When both demand and supply shift, things are a bit more complicated. It turns out that, when both curves shift, we can predict the direction of change in either price or quantity, but not both. Suppose, for example, that MP3 players become more popular, shifting out the demand curve, and that more firms start producing these players, shifting out the supply curve.
On the graph to the right, further suppose that the initial equilibrium quantity of MP3 players sold is and the price is . The growing popularity of MP3 players causes the demand curve to shift from D1 to D2. At the same time, more firms enter the MP3 player industry causing the supply curve to shift out from S1 to S2. As a result of these shifts, it is clear that the equilibrium quantity sold will increase to . The change in price is not predictable. On the graph to the right, we show one possible outcome where the new equilibrium price, , is unchanged from the original equilibrium price, .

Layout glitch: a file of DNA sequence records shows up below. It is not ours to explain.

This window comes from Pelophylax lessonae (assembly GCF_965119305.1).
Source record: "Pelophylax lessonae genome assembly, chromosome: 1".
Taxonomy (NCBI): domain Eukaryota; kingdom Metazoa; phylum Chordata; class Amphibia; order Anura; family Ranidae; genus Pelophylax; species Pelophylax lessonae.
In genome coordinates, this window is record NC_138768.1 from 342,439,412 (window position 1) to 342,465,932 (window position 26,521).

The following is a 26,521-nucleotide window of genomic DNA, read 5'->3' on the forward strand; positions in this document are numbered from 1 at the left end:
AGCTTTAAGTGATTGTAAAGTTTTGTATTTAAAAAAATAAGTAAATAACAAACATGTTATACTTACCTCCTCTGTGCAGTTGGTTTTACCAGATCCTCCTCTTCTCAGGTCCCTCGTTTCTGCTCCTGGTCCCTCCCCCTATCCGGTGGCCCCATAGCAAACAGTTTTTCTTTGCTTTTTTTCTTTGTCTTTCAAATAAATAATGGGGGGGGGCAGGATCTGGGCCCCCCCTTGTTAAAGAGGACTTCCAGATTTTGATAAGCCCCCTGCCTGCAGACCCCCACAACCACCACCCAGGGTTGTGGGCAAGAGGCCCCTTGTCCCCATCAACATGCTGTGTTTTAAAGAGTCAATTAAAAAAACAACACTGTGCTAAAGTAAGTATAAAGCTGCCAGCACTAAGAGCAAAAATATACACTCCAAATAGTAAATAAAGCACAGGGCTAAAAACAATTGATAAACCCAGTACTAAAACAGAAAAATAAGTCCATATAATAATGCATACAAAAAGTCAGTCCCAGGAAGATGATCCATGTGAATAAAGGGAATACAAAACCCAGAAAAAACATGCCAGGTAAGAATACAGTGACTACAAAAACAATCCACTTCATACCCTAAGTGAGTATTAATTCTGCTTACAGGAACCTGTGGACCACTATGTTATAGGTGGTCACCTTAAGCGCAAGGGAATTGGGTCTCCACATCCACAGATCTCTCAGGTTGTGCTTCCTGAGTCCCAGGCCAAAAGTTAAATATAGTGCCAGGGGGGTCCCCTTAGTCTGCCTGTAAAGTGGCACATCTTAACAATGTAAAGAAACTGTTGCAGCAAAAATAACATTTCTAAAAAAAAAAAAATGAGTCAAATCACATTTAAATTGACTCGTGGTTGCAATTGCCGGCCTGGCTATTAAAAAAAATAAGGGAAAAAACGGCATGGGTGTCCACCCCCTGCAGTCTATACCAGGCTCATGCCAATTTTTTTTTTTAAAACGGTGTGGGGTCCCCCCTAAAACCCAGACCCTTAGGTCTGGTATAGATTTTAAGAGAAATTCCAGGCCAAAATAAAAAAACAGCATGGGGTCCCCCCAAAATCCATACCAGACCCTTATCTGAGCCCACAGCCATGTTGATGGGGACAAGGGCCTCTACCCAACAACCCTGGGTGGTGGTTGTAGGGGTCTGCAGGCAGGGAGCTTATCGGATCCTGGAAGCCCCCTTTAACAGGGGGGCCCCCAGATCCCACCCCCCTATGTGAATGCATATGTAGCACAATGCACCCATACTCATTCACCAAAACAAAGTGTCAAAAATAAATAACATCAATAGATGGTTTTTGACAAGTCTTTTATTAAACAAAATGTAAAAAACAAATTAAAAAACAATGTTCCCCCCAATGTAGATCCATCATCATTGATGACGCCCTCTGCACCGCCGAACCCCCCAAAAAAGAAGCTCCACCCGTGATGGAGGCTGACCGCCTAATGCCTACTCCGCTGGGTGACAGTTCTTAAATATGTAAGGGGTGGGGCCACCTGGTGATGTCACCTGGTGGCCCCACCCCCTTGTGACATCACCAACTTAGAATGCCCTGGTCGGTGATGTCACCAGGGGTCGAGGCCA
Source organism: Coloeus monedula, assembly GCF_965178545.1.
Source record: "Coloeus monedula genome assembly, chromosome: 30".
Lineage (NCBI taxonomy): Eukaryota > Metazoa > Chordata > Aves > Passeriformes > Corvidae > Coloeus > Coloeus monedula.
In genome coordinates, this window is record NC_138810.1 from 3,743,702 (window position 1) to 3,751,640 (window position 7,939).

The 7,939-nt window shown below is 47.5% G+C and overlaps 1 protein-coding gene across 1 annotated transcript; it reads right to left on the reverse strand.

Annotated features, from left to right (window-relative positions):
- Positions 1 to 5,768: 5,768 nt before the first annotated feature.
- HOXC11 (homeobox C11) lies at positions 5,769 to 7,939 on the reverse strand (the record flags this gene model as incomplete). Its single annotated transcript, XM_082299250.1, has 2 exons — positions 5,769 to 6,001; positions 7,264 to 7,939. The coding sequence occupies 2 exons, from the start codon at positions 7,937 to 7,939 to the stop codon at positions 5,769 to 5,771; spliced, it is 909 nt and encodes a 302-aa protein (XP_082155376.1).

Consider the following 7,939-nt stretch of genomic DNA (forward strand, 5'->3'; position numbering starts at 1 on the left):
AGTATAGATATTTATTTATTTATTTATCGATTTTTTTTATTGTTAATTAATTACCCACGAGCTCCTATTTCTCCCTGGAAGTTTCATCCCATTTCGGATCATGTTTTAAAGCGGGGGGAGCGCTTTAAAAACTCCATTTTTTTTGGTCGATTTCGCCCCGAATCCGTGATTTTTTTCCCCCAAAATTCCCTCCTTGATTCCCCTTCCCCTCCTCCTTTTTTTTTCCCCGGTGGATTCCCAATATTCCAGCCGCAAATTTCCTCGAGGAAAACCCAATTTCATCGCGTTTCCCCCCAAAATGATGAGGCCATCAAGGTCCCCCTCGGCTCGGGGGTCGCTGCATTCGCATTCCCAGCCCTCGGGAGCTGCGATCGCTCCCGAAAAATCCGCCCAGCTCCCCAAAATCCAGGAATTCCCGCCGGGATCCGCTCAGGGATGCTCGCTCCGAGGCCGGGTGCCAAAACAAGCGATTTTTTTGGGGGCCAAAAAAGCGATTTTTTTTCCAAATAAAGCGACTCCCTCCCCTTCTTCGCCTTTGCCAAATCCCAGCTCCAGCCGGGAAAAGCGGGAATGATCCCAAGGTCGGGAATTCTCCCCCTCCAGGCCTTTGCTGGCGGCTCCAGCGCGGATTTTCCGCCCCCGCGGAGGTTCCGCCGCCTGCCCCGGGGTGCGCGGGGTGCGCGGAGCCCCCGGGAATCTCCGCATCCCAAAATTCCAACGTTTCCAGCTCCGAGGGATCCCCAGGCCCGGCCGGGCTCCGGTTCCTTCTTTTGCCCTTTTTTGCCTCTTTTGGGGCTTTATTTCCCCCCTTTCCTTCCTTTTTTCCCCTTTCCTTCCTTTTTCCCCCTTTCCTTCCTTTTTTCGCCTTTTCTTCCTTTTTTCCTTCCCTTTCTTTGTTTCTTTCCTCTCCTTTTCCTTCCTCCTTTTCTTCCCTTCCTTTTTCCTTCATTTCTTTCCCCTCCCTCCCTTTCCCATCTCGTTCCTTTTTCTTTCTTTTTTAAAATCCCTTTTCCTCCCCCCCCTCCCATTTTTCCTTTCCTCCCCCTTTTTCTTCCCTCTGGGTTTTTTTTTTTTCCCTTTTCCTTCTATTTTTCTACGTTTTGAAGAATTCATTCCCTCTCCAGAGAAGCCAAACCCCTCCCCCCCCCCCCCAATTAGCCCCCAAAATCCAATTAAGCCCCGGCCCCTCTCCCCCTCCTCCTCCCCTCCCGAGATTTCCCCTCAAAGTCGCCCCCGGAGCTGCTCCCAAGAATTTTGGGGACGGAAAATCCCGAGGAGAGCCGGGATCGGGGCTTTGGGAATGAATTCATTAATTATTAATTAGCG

As we will see on the next page, the equilibrium price could just as easily have risen or fallen when both demand and supply shift out. Again, the change in price is unpredictable.